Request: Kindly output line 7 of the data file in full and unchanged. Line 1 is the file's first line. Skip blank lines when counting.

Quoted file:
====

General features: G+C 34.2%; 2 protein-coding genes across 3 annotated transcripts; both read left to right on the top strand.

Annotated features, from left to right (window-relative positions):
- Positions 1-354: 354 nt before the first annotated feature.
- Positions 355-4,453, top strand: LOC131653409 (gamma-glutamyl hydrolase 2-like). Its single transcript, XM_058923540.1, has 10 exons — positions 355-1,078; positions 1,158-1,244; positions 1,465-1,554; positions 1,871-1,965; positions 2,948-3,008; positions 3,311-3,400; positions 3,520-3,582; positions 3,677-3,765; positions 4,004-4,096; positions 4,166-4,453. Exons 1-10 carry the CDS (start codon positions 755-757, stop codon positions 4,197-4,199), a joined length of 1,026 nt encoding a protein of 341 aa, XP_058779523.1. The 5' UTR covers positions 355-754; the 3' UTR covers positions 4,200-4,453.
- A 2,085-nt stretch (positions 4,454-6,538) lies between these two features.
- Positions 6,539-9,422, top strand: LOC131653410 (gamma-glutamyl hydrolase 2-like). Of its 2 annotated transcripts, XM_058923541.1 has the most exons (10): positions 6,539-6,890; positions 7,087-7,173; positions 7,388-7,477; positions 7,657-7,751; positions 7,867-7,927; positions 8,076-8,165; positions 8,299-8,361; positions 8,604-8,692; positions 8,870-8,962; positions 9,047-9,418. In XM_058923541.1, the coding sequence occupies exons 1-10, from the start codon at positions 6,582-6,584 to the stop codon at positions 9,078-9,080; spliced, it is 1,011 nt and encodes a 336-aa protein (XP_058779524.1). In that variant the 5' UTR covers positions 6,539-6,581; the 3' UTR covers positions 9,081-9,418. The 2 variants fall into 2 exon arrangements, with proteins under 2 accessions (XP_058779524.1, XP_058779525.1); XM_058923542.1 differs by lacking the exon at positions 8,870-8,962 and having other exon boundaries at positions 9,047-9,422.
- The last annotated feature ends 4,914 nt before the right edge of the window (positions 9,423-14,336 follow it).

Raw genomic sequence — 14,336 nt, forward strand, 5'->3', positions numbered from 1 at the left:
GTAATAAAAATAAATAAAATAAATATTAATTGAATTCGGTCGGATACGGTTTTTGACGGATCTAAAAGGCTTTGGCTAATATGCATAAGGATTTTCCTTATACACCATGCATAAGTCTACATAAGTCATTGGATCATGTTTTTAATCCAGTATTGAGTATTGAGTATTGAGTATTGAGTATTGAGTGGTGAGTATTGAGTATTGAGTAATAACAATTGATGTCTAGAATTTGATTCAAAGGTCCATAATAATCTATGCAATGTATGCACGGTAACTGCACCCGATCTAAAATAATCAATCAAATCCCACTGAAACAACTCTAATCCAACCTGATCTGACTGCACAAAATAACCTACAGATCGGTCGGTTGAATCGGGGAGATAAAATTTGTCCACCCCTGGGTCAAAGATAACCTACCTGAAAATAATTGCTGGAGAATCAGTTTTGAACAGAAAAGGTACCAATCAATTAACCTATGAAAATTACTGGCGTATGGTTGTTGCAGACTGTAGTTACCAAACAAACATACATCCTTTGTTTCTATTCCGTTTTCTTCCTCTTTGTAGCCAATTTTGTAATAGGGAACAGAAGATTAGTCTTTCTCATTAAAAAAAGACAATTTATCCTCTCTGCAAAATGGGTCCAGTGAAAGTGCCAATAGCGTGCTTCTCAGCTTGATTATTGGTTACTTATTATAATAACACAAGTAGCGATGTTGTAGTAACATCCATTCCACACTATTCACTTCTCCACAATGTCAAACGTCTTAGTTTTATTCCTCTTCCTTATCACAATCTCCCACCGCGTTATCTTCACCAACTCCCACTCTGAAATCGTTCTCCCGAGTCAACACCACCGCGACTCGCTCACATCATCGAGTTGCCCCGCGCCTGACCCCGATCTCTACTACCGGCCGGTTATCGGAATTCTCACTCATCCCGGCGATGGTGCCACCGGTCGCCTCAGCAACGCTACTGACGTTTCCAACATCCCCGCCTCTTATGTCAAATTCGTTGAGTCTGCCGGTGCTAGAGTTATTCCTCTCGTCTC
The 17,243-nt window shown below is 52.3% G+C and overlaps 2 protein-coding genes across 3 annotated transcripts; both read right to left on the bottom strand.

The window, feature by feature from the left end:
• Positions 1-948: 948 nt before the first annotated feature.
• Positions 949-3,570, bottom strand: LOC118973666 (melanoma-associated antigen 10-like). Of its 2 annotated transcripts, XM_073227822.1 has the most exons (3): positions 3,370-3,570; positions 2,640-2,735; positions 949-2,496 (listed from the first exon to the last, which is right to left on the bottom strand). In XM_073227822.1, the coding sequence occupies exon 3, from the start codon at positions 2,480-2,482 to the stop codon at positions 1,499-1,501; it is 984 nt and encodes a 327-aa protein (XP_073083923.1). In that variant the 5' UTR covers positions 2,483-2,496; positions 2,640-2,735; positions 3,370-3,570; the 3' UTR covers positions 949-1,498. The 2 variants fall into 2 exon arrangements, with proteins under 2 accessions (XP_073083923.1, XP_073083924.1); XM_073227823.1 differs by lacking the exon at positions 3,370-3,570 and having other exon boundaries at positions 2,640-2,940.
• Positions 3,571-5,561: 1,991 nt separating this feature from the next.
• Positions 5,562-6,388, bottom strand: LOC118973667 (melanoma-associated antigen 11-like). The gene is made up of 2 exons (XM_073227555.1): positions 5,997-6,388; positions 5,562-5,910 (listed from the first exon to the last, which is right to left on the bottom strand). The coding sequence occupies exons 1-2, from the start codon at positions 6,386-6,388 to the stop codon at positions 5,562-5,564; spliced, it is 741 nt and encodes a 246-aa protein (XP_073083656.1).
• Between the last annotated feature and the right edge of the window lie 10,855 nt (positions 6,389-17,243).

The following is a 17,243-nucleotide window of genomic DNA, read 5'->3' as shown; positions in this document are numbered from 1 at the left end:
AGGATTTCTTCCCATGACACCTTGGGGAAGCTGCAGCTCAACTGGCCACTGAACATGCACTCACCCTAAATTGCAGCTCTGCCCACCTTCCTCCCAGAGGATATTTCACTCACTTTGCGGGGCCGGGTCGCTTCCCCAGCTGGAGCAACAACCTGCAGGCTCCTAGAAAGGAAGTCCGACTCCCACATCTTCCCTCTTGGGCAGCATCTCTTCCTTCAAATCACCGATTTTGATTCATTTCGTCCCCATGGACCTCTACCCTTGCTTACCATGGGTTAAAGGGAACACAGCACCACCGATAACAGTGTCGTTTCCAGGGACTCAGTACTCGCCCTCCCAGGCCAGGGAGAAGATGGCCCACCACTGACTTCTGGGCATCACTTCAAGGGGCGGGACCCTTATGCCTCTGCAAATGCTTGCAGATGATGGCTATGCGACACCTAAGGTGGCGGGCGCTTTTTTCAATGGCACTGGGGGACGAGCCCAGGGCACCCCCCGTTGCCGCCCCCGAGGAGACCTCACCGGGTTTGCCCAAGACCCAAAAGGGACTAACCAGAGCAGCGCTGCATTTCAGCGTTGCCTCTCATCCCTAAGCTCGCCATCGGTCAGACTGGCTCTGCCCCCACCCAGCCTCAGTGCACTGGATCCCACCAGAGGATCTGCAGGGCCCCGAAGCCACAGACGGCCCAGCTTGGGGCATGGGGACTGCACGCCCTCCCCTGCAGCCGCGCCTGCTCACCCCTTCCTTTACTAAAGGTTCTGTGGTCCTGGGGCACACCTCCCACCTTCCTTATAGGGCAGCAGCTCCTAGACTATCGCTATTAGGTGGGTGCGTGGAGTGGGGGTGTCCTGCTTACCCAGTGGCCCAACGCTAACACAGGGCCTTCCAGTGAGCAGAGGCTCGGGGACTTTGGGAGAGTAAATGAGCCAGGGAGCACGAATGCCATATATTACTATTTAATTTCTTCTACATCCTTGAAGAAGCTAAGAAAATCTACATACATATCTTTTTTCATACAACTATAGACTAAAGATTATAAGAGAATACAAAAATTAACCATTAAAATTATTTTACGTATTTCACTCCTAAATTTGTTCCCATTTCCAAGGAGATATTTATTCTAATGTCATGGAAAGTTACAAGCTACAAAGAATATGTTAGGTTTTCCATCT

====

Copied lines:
- The last annotated feature ends 4,914 nt before the right edge of the window (positions 9,423-14,336 follow it).